15 December 2020 finally saw the European Commission's publication of the two long-awaited and much-discussed draft regulations for digital services: the Digital Markets Act and the Digital Services Act. These two Regulations could have far-reaching consequences, especially for large tech platforms.

The proposed Digital Services Act contains rules on aspects such as transparency and combating disinformation with the aim of protecting users of digital platforms. The proposed Digital Markets Act contains additional rules for what are known as digital gatekeepers. 

Digital Markets Act
The Digital Markets Act imposes obligations on online gatekeepers. The gatekeepers are identified according to three (alternative) criteria:

  • The platform has a strong economic position, a significant impact on the internal market and operates in several EU countries. This is the case if the platform has achieved an annual EEA-wide turnover of EUR 6.5 billion in the last three years, or if the average market value in the most recent financial year was at least EUR 65 billion and the services are offered in at least three EEA Member States. 
  • The platform has a strong mediating position, which means that it links a large user base to a large number of companies. Under the current proposal, this is the case if the platform has more than 45 million monthly active end users established or located in the Union and more than 10,000 active business users established in the Union in the most recent financial year.
  • The platform has (or is about to gain) a deep-rooted and enduring position in the market. According to the proposal, this means a stable position where the above-mentioned thresholds for end users and business users were met the last three financial years.

The proposal allows the Commission to review compliance with the gatekeeper criteria every two years.

Do's & don'ts for gatekeepers
The European Commission takes the view that if a platform qualifies as a gatekeeper, it has a certain amount of responsibility to ensure that there is competition in the digital markets, in much the same way as the idea behind the ban on abusing a dominant position. The Digital Markets Act requires gatekeepers to observe certain do’s and don’ts. Some examples:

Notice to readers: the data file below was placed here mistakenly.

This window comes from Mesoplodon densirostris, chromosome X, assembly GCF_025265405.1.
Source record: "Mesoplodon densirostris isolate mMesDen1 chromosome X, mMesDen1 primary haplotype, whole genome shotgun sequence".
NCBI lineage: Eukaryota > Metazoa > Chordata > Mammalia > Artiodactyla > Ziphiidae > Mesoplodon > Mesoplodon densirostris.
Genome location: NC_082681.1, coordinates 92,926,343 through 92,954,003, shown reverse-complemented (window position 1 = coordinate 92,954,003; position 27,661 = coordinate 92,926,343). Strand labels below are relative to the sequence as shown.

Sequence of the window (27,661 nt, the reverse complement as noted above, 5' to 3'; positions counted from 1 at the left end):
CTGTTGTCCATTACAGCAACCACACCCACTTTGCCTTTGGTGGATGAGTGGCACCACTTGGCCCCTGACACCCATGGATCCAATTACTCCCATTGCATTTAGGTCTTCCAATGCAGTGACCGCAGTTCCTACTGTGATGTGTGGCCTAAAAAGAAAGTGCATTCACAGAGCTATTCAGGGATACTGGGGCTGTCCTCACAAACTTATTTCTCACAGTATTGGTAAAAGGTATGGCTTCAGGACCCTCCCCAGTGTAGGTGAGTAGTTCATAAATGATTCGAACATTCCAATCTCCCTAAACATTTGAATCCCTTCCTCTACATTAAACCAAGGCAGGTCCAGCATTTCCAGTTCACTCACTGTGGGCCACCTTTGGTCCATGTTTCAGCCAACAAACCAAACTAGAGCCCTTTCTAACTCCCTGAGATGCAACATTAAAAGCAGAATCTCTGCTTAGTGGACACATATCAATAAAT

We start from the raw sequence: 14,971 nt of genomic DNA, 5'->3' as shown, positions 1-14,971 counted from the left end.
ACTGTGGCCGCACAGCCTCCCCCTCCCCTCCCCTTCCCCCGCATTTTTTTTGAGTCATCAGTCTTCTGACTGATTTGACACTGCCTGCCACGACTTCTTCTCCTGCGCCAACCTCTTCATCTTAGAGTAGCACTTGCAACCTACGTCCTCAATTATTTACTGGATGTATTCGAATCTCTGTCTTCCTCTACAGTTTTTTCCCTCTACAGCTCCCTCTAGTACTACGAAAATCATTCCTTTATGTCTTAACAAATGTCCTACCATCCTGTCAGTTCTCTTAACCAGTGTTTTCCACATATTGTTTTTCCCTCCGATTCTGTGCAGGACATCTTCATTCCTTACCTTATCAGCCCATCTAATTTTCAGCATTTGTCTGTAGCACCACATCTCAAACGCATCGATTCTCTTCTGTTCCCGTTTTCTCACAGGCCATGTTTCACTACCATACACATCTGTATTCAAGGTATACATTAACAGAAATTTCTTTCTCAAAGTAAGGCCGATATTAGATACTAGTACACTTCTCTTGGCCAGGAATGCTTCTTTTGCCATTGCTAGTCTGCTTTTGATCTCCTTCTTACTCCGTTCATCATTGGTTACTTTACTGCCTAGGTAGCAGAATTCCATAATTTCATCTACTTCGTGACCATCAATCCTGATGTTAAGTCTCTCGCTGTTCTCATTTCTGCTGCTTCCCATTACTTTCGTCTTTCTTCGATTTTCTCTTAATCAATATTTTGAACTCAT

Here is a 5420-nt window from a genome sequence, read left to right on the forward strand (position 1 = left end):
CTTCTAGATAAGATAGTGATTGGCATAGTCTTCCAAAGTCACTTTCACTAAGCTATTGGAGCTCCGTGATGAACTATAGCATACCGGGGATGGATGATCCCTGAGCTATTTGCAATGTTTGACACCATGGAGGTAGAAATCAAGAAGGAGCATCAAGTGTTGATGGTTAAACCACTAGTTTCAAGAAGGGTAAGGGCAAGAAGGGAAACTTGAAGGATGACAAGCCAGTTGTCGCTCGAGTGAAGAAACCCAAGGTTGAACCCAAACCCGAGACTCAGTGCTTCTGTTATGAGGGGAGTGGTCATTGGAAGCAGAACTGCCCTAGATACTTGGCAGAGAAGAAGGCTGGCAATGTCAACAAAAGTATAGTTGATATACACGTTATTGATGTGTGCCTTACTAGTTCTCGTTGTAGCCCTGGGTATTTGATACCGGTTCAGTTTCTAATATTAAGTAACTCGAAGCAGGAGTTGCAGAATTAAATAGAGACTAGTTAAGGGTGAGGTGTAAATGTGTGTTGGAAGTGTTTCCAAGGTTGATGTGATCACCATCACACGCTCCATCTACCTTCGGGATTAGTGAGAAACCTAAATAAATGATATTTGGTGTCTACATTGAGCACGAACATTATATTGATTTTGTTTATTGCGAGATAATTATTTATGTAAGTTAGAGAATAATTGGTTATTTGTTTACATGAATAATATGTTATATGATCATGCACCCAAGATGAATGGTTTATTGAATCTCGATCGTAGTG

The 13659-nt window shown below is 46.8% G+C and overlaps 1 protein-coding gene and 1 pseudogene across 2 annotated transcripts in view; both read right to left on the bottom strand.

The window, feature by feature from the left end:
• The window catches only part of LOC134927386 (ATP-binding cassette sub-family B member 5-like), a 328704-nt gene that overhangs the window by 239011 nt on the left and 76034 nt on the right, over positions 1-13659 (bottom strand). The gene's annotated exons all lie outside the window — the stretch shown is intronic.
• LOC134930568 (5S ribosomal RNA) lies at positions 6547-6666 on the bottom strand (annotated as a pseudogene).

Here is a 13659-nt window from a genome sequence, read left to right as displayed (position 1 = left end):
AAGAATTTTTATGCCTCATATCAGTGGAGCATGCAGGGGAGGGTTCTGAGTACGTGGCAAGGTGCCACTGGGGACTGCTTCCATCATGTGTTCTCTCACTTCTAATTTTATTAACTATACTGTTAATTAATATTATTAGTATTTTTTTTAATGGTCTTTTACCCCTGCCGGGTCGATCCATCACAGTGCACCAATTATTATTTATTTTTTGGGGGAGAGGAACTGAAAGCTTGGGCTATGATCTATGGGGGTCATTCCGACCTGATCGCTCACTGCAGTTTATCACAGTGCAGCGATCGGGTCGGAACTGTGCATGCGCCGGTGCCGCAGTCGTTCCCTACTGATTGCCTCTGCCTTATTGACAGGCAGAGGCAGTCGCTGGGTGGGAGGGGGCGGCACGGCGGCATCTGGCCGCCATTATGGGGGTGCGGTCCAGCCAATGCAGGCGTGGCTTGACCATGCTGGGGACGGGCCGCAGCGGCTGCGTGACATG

• It is not permitted to favour services and products offered by the gatekeeper itself over similar services or products of third parties
  • Nor is it permitted to restrict users from uninstalling pre-installed software or apps
  • The platform must make its own services accessible to third parties in certain situations
  • The platform must give business users of third parties access to the data they generate when using the gatekeeper's platform
  • The platform must give advertisers and publishers that advertise on a gatekeeper's platform the tools and information they need to independently verify these advertisements
  • The platform must enable business users of platforms to promote their offerings and enter into contracts with their customers outside the gatekeeper's platform

As well as increasing the Commission's power to exercise ex-ante supervision of compliance with the do’s & don'ts, the Digital Markets Act also broadens merger control. When it has come into effect, gatekeepers will be required to report all acquisitions in the digital sector, even if they remain below the current turnover thresholds.

Violations of the Digital Markets Acts are subject to fines by the European Commission. As with the usual competition fines, they can be imposed up to a maximum of 10% of the worldwide group turnover.

The entry into force of the Digital Markets Act would represent a fundamental change to competition supervision in the EU, not least since it gives the Commission far-reaching ex-ante powers. It should however be noted that the initial idea was for a broadly deployable enforcement instrument referred to as the New Competition Tool. The scope of this proposal is limited to current and potential gatekeepers. The aim is to prevent these gatekeepers from suddenly acquiring a totally dominant market position after reaching a tipping point. This may be a legitimate concern, but the question is whether the additional rules for gatekeepers are proportionate to achieving that goal and whether the Commission will be able to carefully determine which of them meet the criteria (and when they cease to do so). The market for platforms is a very dynamic one: the Dutch social media platform Hyves that was so popular ten years ago disappeared without a trace within a couple of years. In short, these proposals will undoubtedly be the subject of intensive debate. 

Mauricette Schaufeli was previously asked by Het Financieel Dagblad about her vision on the Digital Markets Act and the Digital Services Act. You can find the article here (behind payment wall).

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